Global Economy

Joint efforts only way to fight pandemic; blame game will delay our response: Xi Jinping


Chinese President Xi Jinping on Monday called for joint efforts to overcome the COVID-19 pandemic while ensuring fair distribution of vaccines and expedited inoculation across the world, even as he warned against any blame game and the Cold War mentality in an apparent reference to the US.

He said that holding each other back or shifting blame would only lead to a needless delay in the response and also distract us from the main objective.

In a special address on ‘state of the world’ on the first day of the week-long online Davos Agenda summit of the World Economic Forum, he said that humanity will certainly move on but the world needs to jointly defeat the pandemic.

“A giant ship is brave enough to brave the storm. Pandemic is proving to be a protracted one. It impacts health and the economy. Holding each other back and shifting blames, will only shift our objectives,” he said.

Favouring further opening up of the world economy and greater cooperation, he said, “We should remove barriers, not erect walls. We should open up, not close off. We should seek integration, not decoupling. This is the way to build an open world economy.”

“If major economies slam on the brakes or take a U-turn in their monetary policies, there would be serious negative spillovers. They would present challenges to global economic and financial stability, and developing countries would bear the brunt of it,” Xi said.

He said we need to discard Cold War mentality and seek peaceful coexistence and win-win outcomes.

“Our world today is far from being tranquil; rhetorics that stoke hatred and prejudice abound. Acts of containment, suppression or confrontation arising thereof do all harm, not the least good, to world peace and security. History has proved time and again that confrontation does not solve problems; it only invites catastrophic consequences,” he said.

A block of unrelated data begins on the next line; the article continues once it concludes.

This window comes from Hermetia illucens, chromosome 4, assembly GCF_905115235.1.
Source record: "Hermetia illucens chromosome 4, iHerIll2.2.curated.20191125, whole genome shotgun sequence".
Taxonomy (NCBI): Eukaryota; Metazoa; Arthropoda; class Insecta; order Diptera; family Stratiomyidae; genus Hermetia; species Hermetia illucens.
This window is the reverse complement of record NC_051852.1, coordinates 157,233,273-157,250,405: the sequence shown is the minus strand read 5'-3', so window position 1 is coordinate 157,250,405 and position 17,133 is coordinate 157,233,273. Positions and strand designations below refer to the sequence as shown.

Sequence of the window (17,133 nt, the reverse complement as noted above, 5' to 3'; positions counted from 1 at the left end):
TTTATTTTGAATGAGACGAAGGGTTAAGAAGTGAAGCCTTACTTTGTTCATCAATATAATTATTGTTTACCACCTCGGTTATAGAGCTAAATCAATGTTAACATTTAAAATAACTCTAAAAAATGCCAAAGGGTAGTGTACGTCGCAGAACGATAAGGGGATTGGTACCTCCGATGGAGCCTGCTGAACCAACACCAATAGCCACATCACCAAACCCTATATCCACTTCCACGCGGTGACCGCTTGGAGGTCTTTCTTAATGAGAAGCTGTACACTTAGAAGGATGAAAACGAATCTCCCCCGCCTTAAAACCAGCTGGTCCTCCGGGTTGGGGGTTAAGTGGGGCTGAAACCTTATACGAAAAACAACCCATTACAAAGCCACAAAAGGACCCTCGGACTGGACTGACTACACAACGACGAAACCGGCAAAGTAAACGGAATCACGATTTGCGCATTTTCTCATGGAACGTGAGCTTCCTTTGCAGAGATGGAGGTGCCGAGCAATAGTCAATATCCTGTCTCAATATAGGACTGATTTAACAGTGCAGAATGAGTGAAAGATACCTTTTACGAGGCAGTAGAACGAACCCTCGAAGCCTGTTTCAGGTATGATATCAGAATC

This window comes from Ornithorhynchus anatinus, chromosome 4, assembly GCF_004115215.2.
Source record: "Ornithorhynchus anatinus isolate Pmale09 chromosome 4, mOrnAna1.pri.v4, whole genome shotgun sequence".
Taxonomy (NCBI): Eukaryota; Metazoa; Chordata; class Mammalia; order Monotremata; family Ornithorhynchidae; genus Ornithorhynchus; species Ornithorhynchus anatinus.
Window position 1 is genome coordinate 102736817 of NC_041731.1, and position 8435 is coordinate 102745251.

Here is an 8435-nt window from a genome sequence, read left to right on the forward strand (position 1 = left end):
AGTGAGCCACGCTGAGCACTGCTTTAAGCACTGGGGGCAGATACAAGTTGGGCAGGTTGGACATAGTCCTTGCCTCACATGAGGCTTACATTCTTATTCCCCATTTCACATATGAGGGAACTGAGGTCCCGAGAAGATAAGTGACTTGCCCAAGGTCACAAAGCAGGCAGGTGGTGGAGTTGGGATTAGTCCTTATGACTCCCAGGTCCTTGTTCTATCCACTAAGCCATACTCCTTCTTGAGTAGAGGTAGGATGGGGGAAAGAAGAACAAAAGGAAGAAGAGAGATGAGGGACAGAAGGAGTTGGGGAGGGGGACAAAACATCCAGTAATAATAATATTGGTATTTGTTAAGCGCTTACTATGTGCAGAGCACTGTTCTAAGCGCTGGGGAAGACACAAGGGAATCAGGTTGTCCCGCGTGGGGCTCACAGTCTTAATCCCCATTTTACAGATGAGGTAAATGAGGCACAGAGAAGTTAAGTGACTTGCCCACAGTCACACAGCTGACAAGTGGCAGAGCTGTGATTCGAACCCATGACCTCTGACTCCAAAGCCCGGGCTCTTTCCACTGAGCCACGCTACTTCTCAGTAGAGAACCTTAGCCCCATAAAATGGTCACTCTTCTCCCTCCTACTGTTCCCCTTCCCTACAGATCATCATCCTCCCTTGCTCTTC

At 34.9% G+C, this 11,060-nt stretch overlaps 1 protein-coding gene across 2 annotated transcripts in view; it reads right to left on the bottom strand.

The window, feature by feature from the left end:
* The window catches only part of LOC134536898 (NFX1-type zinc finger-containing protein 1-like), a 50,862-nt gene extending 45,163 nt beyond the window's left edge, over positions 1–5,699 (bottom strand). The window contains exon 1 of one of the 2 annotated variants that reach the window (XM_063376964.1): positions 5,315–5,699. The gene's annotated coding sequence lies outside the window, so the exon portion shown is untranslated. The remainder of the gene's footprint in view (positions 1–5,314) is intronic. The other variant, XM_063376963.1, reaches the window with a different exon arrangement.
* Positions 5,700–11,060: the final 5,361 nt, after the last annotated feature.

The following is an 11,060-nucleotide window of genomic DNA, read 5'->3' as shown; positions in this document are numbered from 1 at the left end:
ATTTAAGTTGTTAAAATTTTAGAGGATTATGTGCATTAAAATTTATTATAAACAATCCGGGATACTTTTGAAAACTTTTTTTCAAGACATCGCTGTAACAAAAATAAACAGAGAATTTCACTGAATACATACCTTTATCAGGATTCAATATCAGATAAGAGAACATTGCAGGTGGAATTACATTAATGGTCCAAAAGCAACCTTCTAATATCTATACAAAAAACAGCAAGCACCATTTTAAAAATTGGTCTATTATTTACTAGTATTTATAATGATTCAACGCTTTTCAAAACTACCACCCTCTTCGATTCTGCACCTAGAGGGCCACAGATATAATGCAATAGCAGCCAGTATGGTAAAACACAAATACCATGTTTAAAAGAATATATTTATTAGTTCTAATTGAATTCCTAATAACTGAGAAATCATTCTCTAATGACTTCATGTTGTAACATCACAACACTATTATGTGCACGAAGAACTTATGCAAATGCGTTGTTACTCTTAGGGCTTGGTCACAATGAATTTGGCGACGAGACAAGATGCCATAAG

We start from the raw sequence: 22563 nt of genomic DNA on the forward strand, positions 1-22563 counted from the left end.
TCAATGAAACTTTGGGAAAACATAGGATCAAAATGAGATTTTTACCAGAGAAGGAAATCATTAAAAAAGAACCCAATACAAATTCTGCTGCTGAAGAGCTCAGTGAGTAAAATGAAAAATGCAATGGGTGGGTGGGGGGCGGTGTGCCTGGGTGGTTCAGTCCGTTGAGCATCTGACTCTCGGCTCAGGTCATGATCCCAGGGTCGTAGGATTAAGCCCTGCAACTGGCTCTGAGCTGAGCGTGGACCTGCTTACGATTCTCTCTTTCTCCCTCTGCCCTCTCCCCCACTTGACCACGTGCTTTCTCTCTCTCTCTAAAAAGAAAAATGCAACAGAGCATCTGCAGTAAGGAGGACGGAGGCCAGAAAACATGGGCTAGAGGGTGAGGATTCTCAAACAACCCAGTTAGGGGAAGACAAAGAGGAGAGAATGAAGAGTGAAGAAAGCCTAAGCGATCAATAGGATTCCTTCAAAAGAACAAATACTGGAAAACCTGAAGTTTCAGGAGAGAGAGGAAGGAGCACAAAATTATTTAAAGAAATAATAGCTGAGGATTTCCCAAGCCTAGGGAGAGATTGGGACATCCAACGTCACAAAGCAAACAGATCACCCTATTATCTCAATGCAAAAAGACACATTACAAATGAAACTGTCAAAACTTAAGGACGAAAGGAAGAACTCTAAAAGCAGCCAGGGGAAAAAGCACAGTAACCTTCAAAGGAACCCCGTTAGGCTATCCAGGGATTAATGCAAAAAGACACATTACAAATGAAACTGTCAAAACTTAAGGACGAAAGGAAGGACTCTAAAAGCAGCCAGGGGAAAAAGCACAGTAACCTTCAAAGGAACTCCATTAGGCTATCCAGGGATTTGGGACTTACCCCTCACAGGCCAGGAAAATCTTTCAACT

In an apparent reference to the US, the Chinese President said protectionism and unilateralism can protect no one as they ultimately hurt the interests of others as well as one’s own.

“Even worse are the practices of hegemony and bullying, which run counter to the tide of history. Naturally, countries have divergences and disagreements between them,” he said, while calling for new drivers of economic growth to promote steady and robust global economic recovery.

The Chinese president said some developing countries have fallen back into poverty due to the pandemic while some developed countries are also facing hard times.

“Developed nations need responsible economic policies, should control spillover effects of policies to avoid impacting developing countries,” he said while asserting that China will continue to open up and is committed to economic and market reforms.

He also called for global rules on the digital economy and greater information sharing across the world.

“The world is undergoing major changes, unseen in a century and how to beat the pandemic and build a post-COVID world are a common concern for people around the world,” he said while addressing the summit through video conferencing.

The deadly virus, which was first reported in Chinese city Wuhan in late 2019, has so far seen over 32 crore confirmed cases globally with more than 55 lakh deaths.